Four to 144 pages: South Asian magazine Saathee has been spotlighting community for over 20 years

Saathee, a free monthly publication focused on showcasing South Asian culture and community in the Triangle and Triad areas, Charlotte and South Carolina, was created to fill a need.

Divakar Shukla, the publisher of Saathee, said that in the mid-1990s there was no media in the region for the South Asian community. Shukla and her family launched Saathee to solve this problem.

The first magazine was printed at a local copy shop.

“We distributed it to people at different temples and restaurants,” Shukla said. “Our first issue in May 1998, we had 800 copies which we printed with about four pages. From there we grew to our biggest issue just before COVID of 144 pages.

Saathee covers topics such as immigration, local events, and personal experiences of the South Asian community. The word “saathee” comes from the Sanskrit word “sathi”, which means companion or helper.

Samir Shukla, Divakar’s brother and Saathee’s editor, said connecting the community has been the best experience working on the magazine.

“(Saathee is) not just a business,” he said. “It brings everyone together.”

Samir Shukla said the magazine also covers some news from India.

“Our motto is to build a bridge between the Indian subcontinent and America,” he said.

Preethi Sriram, a writer for Saathee’s “Adult Indian Dance Student” blog, said she has been reading Saathee since she was a child.

“It’s a great magazine for the South Asian population, but also for anyone who wants to read it in general,” Sriram said. “Being able to buy a good magazine from a local Indian store or restaurant is a great way to stay in touch with more cultural happenings in the South Asian community.”

Sriram said one of the best experiences writing for Saathee was working with Divakar and Samir Shukla.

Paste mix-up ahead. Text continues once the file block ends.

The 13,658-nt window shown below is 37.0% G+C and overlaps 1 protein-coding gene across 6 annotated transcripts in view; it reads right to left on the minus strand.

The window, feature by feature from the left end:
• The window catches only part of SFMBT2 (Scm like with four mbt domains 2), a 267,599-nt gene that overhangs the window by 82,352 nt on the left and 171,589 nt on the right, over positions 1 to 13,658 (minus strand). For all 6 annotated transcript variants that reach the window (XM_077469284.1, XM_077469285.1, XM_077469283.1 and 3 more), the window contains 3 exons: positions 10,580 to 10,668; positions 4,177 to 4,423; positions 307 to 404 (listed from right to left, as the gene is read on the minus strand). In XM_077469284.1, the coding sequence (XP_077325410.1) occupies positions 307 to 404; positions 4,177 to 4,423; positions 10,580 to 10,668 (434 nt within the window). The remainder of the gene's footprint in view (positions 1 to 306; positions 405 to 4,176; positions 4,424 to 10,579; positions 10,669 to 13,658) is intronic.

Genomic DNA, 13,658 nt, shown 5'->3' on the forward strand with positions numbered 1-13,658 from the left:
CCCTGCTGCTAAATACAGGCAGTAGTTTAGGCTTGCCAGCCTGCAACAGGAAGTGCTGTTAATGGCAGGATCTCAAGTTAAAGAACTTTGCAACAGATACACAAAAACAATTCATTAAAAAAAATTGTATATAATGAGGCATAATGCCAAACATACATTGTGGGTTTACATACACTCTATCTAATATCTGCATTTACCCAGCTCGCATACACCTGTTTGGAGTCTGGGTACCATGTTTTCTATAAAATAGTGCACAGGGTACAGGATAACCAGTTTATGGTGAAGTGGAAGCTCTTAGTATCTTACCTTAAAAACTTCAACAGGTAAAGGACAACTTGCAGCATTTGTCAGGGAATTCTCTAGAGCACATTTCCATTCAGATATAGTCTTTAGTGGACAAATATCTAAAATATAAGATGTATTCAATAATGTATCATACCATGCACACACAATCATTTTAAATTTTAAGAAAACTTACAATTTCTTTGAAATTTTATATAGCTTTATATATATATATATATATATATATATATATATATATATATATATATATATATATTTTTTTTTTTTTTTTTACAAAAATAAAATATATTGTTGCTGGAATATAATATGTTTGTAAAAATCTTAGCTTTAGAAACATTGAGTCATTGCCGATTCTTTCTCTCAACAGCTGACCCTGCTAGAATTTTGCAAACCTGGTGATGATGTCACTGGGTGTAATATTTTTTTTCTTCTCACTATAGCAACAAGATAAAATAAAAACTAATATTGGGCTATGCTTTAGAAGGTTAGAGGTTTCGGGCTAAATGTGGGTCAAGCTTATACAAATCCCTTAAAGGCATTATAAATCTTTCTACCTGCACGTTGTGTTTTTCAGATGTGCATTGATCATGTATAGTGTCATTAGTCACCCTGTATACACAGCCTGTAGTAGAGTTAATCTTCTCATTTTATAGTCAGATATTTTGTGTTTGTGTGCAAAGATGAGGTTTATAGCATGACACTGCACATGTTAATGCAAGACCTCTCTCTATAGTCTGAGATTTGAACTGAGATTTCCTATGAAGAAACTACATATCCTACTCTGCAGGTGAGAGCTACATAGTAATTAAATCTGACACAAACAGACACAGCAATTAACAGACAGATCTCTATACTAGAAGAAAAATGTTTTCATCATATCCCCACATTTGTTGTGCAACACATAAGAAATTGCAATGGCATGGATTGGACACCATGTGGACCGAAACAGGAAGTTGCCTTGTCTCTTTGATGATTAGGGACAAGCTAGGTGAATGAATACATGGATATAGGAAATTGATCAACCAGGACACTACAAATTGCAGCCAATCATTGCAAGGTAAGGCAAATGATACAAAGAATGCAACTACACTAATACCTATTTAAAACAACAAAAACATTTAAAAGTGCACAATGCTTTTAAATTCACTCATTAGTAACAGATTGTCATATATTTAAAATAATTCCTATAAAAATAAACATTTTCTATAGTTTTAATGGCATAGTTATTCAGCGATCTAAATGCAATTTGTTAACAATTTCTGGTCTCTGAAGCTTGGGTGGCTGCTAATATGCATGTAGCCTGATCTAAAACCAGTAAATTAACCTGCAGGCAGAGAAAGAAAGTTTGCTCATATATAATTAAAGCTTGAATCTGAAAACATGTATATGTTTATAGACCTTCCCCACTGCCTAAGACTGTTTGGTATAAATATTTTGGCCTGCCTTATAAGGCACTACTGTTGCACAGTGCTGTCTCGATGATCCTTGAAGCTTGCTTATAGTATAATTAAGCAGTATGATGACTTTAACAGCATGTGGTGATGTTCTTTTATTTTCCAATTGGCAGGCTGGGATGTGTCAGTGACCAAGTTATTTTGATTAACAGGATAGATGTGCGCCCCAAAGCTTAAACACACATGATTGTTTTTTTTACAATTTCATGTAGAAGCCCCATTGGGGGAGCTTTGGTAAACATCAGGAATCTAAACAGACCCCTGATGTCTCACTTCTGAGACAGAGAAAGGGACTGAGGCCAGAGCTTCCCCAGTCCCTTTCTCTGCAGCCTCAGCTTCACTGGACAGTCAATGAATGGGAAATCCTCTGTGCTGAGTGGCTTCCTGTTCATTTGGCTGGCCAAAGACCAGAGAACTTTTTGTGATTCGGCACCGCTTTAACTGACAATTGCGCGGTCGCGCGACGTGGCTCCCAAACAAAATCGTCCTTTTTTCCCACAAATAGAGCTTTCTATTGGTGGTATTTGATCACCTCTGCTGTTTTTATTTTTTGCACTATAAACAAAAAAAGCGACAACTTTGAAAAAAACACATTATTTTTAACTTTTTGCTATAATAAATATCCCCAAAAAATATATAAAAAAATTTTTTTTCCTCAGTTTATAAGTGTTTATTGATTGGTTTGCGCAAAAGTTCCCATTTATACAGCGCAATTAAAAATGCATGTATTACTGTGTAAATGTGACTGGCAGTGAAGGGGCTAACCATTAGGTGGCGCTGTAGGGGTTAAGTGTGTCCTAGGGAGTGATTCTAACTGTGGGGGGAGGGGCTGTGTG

“Being able to contribute and write about my experiences has also been a really good experience overall,” Sriram said.

Another Saathee writer, Rishi Oza, said he had been writing on immigration for the magazine for about 10 years.

“People get information in all kinds of ways,” Oza said. “(Saathee is helping) a population that might not be able to access immigration information, which tends to be very complex and confusing.”

Oza said Saathee has a broad and positive reach in the community.

“As a member of the community, it’s really exciting to see a business grow and succeed,” Oza said.

Divakar Shukla said it was great to watch Saathee and the South Asian community grow over the past 25 years.

“When we came to Charlotte in 1979, there were hardly any South Asians there,” he said. “There were no temples, no restaurants and no grocery stores. Now there are so many big Indian grocery stores, temples and so on. We’ve been here since it was really small and becoming what it is now, our business has thrived in the same way.”

This year, Divakar Shukla said Saathee is planning to expand her social media presence.

“You don’t have to say Saathee magazine, you can just say Saathee because we made it a goal everyone knows about,” Divakar Shukla said. “Everyone can get their information out of it.”

The magazine is available in linein shops and by direct mail. There is also weekly newsletter.

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